December 22, 2014

Delaware’s C&J Energy Services: Boards Can Decide How to Conduct a Sale of the Company Process

Here’s news from Friday as reflected in this Wachtell Lipton memo (there are more memos on this case in our “Go-Shop” Practice Area):

Earlier today, the Delaware Supreme Court issued a landmark decision strongly reaffirming two basic principles of Delaware merger law: first, that a board of directors has wide latitude to craft a sales process, including to choose a single-bidder strategy; and, second, that the Delaware courts, even if they find that a board erred in decision-making, cannot rewrite the merger contract in a way that reduces the buyer’s rights. C&J Energy Servs., Inc. v. City of Miami Gen. Emps.’ & Sanitation Emps.’ Ret. Trust, No. 655/657, 2014 (Del. Dec. 19, 2014) (en banc).

At a preliminary hearing last month, the Court of Chancery enjoined a proposed merger transaction involving C&J Energy Services and Nabors Industries, because the C&J board did not affirmatively shop the company either before or after signing the deal. The court’s order required C&J to run a go-shop process notwithstanding the merger agreement’s no-shop provision, and it ruled that Nabors could not treat C&J’s solicitation efforts as a basis to walk away.

The Supreme Court unanimously reversed, emphatically rejecting the premise that Revlon duties require an auction or other proactive market check. To the contrary, Chief Justice Strine wrote, “Revlon does not require a board to set aside its own view of what is best for the corporation’s stockholders and run an auction whenever the board approves a change of control transaction.” Independent and well-informed directors may choose any reasonable path when selling a company, “so long as the transaction is subject to an effective market check under circumstances in which any bidder interested in paying more has a reasonable opportunity to do so.” Thus, for example, a board may choose to conduct discussions with only a single potential buyer, and then sign up a merger agreement with customary “no shop” and “break fee” provisions, provided that there is an opportunity, through a fiduciary out, for a new bidder to challenge the agreed transaction by offering superior terms.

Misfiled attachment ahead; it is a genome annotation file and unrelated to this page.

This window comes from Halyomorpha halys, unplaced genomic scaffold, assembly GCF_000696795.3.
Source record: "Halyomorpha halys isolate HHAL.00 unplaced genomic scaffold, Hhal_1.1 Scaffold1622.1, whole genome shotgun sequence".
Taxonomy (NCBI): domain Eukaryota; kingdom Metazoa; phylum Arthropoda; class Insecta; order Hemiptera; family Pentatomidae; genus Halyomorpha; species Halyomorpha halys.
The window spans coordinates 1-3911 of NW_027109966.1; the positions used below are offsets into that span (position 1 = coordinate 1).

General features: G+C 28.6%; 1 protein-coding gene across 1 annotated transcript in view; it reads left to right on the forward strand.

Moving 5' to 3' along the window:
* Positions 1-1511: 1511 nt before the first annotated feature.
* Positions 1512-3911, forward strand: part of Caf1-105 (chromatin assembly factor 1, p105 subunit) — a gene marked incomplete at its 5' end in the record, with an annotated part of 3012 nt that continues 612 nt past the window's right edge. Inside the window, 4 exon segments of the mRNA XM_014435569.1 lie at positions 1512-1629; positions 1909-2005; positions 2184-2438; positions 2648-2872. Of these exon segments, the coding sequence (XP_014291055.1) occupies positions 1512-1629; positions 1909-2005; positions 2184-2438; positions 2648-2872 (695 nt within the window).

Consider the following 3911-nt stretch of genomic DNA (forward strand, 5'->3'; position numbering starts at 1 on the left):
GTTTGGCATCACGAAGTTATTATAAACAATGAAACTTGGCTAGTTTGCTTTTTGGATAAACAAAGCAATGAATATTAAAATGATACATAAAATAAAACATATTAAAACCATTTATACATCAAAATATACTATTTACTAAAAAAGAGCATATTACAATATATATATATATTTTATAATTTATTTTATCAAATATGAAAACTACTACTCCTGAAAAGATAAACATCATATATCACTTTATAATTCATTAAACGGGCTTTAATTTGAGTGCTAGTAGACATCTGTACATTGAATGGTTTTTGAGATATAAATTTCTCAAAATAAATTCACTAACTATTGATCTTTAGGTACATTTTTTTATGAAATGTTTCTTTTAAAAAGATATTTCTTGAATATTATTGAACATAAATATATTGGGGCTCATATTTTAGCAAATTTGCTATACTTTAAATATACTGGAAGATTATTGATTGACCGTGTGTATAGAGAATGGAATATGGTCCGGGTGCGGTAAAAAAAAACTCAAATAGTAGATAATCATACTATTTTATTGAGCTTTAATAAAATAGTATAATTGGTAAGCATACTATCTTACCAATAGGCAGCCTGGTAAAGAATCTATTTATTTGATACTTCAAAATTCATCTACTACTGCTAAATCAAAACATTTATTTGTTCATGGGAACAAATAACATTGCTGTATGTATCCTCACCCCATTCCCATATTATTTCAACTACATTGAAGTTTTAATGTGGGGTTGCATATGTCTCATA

The Court also held that judges may not “blue-pencil an agreement to excise a provision beneficial to” a buyer while simultaneously barring the buyer from “regard[ing] the excision as a basis for relieving it of its own contractual duties.”

C&J thus offers practical guidance for transaction planners by reaffirming that Revlon does not mandate any specific sales procedure. It is an important decision that recognizes stockholder value is best served by legal rules that give well-motivated and engaged boards the discretion necessary to craft effective sales processes.